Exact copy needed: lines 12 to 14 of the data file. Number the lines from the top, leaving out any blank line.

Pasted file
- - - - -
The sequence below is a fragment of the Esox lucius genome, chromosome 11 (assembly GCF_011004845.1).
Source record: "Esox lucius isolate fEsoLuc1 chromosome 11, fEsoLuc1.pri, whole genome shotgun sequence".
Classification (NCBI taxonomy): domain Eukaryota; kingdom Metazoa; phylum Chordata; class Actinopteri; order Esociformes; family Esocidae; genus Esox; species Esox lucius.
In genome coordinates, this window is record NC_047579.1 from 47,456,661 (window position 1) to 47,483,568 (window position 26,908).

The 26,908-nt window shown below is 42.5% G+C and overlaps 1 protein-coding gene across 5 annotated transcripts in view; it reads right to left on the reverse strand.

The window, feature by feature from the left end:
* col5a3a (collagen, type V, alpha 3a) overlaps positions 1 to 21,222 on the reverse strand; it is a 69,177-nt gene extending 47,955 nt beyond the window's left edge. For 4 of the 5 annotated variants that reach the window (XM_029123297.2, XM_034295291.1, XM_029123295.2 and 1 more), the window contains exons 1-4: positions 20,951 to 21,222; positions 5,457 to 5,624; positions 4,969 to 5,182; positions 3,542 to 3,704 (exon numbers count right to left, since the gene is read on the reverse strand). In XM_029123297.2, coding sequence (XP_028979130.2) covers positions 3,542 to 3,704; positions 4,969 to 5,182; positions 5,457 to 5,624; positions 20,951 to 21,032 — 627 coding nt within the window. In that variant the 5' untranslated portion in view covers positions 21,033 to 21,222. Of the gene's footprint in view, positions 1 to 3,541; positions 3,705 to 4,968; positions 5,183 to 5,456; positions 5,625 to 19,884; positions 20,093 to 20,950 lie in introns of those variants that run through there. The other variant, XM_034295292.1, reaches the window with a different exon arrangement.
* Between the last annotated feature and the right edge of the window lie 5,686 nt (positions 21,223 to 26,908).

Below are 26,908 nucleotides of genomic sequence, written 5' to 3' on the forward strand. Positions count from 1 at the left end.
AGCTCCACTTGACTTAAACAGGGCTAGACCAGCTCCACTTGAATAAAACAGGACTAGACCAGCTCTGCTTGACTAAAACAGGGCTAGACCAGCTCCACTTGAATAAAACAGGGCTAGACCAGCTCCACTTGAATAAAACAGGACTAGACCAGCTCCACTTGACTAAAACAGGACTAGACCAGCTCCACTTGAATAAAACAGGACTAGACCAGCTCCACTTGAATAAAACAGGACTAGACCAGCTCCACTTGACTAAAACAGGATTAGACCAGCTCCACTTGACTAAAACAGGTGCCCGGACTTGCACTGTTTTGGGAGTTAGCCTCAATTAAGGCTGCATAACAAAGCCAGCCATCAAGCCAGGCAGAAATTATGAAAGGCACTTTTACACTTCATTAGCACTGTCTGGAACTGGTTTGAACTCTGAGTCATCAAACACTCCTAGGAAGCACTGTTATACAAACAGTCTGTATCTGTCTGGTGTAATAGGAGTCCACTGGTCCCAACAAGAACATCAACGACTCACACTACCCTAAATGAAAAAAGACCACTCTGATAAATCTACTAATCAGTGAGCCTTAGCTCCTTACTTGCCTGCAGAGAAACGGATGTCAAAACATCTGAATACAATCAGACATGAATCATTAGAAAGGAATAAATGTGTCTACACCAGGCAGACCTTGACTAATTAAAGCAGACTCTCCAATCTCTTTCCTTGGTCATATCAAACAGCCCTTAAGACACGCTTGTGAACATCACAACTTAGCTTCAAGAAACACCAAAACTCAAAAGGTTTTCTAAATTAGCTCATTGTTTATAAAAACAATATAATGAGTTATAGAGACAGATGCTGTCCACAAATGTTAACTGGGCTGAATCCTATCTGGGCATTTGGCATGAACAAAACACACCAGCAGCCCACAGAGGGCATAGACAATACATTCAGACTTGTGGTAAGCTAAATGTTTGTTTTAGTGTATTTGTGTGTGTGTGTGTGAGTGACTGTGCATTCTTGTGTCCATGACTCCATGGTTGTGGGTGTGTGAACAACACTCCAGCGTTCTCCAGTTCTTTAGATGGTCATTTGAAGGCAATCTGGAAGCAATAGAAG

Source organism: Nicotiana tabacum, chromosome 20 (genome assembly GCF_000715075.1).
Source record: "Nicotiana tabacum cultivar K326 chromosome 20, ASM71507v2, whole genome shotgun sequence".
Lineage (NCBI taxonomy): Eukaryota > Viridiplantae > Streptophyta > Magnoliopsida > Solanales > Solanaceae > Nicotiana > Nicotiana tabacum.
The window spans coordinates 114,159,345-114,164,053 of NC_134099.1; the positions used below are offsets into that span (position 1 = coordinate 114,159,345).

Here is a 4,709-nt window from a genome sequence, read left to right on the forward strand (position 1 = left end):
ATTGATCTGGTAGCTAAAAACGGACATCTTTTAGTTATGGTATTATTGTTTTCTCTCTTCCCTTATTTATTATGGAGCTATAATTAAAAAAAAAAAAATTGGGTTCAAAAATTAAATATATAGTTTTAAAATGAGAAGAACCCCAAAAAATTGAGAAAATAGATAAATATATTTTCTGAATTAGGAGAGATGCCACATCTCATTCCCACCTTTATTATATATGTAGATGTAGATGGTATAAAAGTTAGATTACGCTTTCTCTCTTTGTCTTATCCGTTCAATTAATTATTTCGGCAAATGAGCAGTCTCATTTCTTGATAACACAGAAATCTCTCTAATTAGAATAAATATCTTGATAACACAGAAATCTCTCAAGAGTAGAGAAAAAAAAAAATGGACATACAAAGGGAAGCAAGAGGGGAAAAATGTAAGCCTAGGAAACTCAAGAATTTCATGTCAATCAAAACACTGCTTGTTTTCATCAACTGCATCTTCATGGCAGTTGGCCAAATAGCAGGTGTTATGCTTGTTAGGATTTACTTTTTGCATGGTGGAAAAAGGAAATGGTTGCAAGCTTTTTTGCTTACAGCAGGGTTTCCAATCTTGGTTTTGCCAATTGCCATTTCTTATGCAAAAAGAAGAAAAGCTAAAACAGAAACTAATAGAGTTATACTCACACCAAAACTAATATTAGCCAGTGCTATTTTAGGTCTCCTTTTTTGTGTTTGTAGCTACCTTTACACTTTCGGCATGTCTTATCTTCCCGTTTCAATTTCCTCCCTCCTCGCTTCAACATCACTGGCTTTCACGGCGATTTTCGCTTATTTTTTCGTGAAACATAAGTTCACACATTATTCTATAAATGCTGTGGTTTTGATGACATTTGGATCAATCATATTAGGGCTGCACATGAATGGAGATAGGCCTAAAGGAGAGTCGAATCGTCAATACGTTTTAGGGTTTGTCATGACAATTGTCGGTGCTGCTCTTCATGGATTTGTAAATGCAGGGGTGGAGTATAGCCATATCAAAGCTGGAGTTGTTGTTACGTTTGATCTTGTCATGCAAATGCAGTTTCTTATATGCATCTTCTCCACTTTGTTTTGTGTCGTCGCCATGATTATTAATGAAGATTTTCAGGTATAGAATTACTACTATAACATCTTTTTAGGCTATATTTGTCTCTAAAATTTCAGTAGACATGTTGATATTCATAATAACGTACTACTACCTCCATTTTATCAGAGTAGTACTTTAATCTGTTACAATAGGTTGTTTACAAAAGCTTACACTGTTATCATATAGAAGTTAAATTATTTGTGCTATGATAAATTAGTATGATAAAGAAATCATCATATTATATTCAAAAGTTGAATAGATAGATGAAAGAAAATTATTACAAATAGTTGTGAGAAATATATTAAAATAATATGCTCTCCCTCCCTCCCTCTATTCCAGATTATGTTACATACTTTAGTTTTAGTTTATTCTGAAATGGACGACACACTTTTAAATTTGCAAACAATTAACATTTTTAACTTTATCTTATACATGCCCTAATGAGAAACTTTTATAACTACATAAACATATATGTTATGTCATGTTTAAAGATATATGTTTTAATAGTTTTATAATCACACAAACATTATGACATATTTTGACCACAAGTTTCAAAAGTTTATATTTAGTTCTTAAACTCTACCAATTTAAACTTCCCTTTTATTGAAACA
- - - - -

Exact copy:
Source record: "Nicotiana tabacum cultivar K326 chromosome 20, ASM71507v2, whole genome shotgun sequence".
Lineage (NCBI taxonomy): Eukaryota > Viridiplantae > Streptophyta > Magnoliopsida > Solanales > Solanaceae > Nicotiana > Nicotiana tabacum.
The window spans coordinates 114,159,345-114,164,053 of NC_134099.1; the positions used below are offsets into that span (position 1 = coordinate 114,159,345).